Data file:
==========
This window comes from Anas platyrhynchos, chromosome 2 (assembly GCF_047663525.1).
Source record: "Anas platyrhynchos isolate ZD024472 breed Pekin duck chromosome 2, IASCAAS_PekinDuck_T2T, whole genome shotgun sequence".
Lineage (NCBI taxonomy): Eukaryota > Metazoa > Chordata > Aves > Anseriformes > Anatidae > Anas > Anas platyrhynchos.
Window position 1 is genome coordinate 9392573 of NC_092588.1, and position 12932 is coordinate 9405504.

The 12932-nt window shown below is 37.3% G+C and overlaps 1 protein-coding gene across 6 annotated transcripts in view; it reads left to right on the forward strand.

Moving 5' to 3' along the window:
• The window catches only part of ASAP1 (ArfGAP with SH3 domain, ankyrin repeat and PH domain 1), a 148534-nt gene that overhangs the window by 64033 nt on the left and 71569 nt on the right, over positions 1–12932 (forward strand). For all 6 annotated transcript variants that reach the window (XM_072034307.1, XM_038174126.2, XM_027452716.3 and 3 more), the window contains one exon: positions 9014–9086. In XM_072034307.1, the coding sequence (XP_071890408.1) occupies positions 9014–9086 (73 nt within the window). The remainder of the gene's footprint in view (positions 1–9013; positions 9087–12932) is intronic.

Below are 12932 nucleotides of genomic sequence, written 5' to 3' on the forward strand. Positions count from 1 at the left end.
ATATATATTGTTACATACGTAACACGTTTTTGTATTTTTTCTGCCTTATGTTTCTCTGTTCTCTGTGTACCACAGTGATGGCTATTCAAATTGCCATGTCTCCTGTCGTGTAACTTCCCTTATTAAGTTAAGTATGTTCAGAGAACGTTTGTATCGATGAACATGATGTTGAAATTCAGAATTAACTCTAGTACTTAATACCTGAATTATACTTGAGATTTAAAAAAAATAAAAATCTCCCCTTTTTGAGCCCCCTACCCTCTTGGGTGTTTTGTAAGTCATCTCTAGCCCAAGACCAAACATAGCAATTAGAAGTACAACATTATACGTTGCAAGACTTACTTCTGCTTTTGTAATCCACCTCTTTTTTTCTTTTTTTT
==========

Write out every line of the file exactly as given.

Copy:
This window comes from Anas platyrhynchos, chromosome 2 (assembly GCF_047663525.1).
Source record: "Anas platyrhynchos isolate ZD024472 breed Pekin duck chromosome 2, IASCAAS_PekinDuck_T2T, whole genome shotgun sequence".
Lineage (NCBI taxonomy): Eukaryota > Metazoa > Chordata > Aves > Anseriformes > Anatidae > Anas > Anas platyrhynchos.
Window position 1 is genome coordinate 9392573 of NC_092588.1, and position 12932 is coordinate 9405504.

The 12932-nt window shown below is 37.3% G+C and overlaps 1 protein-coding gene across 6 annotated transcripts in view; it reads left to right on the forward strand.

Moving 5' to 3' along the window:
• The window catches only part of ASAP1 (ArfGAP with SH3 domain, ankyrin repeat and PH domain 1), a 148534-nt gene that overhangs the window by 64033 nt on the left and 71569 nt on the right, over positions 1–12932 (forward strand). For all 6 annotated transcript variants that reach the window (XM_072034307.1, XM_038174126.2, XM_027452716.3 and 3 more), the window contains one exon: positions 9014–9086. In XM_072034307.1, the coding sequence (XP_071890408.1) occupies positions 9014–9086 (73 nt within the window). The remainder of the gene's footprint in view (positions 1–9013; positions 9087–12932) is intronic.

Below are 12932 nucleotides of genomic sequence, written 5' to 3' on the forward strand. Positions count from 1 at the left end.
ATATATATTGTTACATACGTAACACGTTTTTGTATTTTTTCTGCCTTATGTTTCTCTGTTCTCTGTGTACCACAGTGATGGCTATTCAAATTGCCATGTCTCCTGTCGTGTAACTTCCCTTATTAAGTTAAGTATGTTCAGAGAACGTTTGTATCGATGAACATGATGTTGAAATTCAGAATTAACTCTAGTACTTAATACCTGAATTATACTTGAGATTTAAAAAAAATAAAAATCTCCCCTTTTTGAGCCCCCTACCCTCTTGGGTGTTTTGTAAGTCATCTCTAGCCCAAGACCAAACATAGCAATTAGAAGTACAACATTATACGTTGCAAGACTTACTTCTGCTTTTGTAATCCACCTCTTTTTTTCTTTTTTTT